Image: Alan Stonebraker
Two independent research groups say that they have observed signatures of supersolidity in superfluid Bose-Einstein condensates (BECs). Supersolidity — alongside superconductivity and superfluidity — is a spectacular macroscopic quantum state of matter, in which a crystalline substance can flow like a liquid with zero viscosity. Starting in 2004, several groups claimed to have found evidence of supersolidity in pressurized, ultracold helium. In 2012, however, more sophisticated studies dampened the excitement, revealing that the early data were misunderstood and leaving supersolidity in the realm of conjecture. Now, Leonard et al. and Li et al. report in Nature (DOI: 10.1038/nature21067; DOI: 10.1038/nature21431) that they have seen the evidence of supersolid behavior in quantum gases cooled to nanokelvin temperatures. Leonard et al. placed a BEC inside crossed optical cavities, in which laser light caused the atoms in the condensate to crystallize and form a solid that retained the superfluidity of the condensate — a supersolid. Li et al. instead trapped a BEC in a double-well potential and "shook" it with lasers. This coaxed the atoms to arrange into a periodic striped pattern, which the authors interpret as solid order coexisting with the superfluid one.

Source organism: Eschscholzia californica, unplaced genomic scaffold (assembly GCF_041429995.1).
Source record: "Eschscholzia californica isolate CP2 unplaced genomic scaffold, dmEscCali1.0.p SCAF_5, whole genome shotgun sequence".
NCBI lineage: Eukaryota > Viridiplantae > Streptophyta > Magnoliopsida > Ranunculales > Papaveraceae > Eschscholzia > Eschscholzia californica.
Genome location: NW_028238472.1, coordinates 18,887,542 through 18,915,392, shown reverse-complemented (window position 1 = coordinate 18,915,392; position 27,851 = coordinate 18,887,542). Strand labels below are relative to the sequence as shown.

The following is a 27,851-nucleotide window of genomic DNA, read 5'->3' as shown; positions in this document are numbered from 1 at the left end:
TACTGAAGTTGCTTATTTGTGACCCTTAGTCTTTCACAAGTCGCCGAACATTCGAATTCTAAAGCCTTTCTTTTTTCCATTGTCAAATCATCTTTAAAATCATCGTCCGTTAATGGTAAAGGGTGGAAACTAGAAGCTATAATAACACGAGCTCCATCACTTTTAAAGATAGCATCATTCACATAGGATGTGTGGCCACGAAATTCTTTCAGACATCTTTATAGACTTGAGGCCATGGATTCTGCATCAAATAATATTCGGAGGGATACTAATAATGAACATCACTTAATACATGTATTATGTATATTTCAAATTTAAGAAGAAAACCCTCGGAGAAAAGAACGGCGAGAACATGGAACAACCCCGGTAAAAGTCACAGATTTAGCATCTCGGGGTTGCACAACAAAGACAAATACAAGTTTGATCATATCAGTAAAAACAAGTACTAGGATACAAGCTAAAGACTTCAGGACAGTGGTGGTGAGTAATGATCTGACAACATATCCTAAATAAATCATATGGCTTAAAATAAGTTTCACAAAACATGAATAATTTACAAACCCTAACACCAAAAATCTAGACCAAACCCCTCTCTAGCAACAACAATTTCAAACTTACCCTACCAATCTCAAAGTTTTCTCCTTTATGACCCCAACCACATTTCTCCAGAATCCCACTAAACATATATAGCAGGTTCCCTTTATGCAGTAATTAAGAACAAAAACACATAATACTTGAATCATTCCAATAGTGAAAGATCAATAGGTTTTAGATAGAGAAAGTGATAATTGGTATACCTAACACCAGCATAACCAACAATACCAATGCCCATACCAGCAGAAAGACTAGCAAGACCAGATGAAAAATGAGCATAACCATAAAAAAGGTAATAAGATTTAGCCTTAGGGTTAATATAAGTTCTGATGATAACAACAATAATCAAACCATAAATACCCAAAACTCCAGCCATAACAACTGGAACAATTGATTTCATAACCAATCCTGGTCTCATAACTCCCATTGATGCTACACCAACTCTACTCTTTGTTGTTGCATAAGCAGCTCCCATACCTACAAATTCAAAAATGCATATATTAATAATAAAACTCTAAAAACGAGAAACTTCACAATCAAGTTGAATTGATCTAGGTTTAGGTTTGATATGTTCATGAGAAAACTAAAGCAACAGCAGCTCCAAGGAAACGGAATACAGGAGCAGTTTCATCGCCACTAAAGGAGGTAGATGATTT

Understanding how impurities interact with a quantum environment is a formidable theoretical challenge but, as Lemeshko reports in Physical Review Letters (DOI: 10.1103/PhysRevLett.118.095301), there is a simple and elegant way to describe an important type of impurity: a molecule immersed in a quantum solvent. Analyzing experimental data, Lemeshko has shown that molecules in one such solvent, superfluid helium, form quasiparticles called angulons. A superfluid environment can strongly affect a molecule’s rotation, thereby shifting its spectral lines, and to understand this, researchers have had to run complex numerical simulations limited to small clusters. Inspired by the quasiparticle concept of polarons — electrons with renormalized properties moving in materials — Lemeshko wondered if a similar quasiparticle approach could simplify the problem of rotating polyatomic molecules interacting with quantum solvents. Lemeshko has now demonstrated, through a comparison of theoretical predictions and experimental results, that angulons are especially helpful in understanding the rotational structure in the absorption spectrum of molecules immersed in quantum solvents. With simple analytical expressions available, analyzing experimental data will be much simpler. This may also help researchers use molecules immersed in quantum solvents as remarkably small sensors that are only a few atoms in size. (For more, see the Viewpoint in Physics "A New Angle on Quantum Impurities" by Yulia Shchadilova)
Image: Yulia Shchadilova